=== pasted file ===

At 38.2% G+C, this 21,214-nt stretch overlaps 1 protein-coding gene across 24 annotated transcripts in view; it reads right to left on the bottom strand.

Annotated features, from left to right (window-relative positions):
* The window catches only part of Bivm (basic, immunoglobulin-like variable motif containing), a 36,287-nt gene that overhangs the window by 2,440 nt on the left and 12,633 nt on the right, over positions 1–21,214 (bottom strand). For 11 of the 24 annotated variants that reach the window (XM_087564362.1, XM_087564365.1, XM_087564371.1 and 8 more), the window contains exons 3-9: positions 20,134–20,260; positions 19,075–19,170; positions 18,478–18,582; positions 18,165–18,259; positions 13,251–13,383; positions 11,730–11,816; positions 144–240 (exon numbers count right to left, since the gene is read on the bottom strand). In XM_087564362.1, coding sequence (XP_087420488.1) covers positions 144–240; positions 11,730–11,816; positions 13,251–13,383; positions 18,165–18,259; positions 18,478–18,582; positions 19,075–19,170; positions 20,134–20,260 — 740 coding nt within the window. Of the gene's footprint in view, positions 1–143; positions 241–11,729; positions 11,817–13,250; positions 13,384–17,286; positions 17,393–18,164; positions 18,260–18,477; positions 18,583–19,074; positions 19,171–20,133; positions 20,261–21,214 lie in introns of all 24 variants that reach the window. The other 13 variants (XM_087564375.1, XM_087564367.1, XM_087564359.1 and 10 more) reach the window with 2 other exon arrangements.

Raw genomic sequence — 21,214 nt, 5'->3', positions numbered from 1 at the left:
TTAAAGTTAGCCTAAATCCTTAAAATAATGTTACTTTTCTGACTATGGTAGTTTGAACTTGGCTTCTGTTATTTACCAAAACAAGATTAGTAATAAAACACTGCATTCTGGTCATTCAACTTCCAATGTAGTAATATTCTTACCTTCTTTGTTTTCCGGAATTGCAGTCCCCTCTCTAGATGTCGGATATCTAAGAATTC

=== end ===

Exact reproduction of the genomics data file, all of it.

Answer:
At 38.2% G+C, this 21,214-nt stretch overlaps 1 protein-coding gene across 24 annotated transcripts in view; it reads right to left on the bottom strand.

Annotated features, from left to right (window-relative positions):
* The window catches only part of Bivm (basic, immunoglobulin-like variable motif containing), a 36,287-nt gene that overhangs the window by 2,440 nt on the left and 12,633 nt on the right, over positions 1–21,214 (bottom strand). For 11 of the 24 annotated variants that reach the window (XM_087564362.1, XM_087564365.1, XM_087564371.1 and 8 more), the window contains exons 3-9: positions 20,134–20,260; positions 19,075–19,170; positions 18,478–18,582; positions 18,165–18,259; positions 13,251–13,383; positions 11,730–11,816; positions 144–240 (exon numbers count right to left, since the gene is read on the bottom strand). In XM_087564362.1, coding sequence (XP_087420488.1) covers positions 144–240; positions 11,730–11,816; positions 13,251–13,383; positions 18,165–18,259; positions 18,478–18,582; positions 19,075–19,170; positions 20,134–20,260 — 740 coding nt within the window. Of the gene's footprint in view, positions 1–143; positions 241–11,729; positions 11,817–13,250; positions 13,384–17,286; positions 17,393–18,164; positions 18,260–18,477; positions 18,583–19,074; positions 19,171–20,133; positions 20,261–21,214 lie in introns of all 24 variants that reach the window. The other 13 variants (XM_087564375.1, XM_087564367.1, XM_087564359.1 and 10 more) reach the window with 2 other exon arrangements.

Raw genomic sequence — 21,214 nt, 5'->3', positions numbered from 1 at the left:
TTAAAGTTAGCCTAAATCCTTAAAATAATGTTACTTTTCTGACTATGGTAGTTTGAACTTGGCTTCTGTTATTTACCAAAACAAGATTAGTAATAAAACACTGCATTCTGGTCATTCAACTTCCAATGTAGTAATATTCTTACCTTCTTTGTTTTCCGGAATTGCAGTCCCCTCTCTAGATGTCGGATATCTAAGAATTC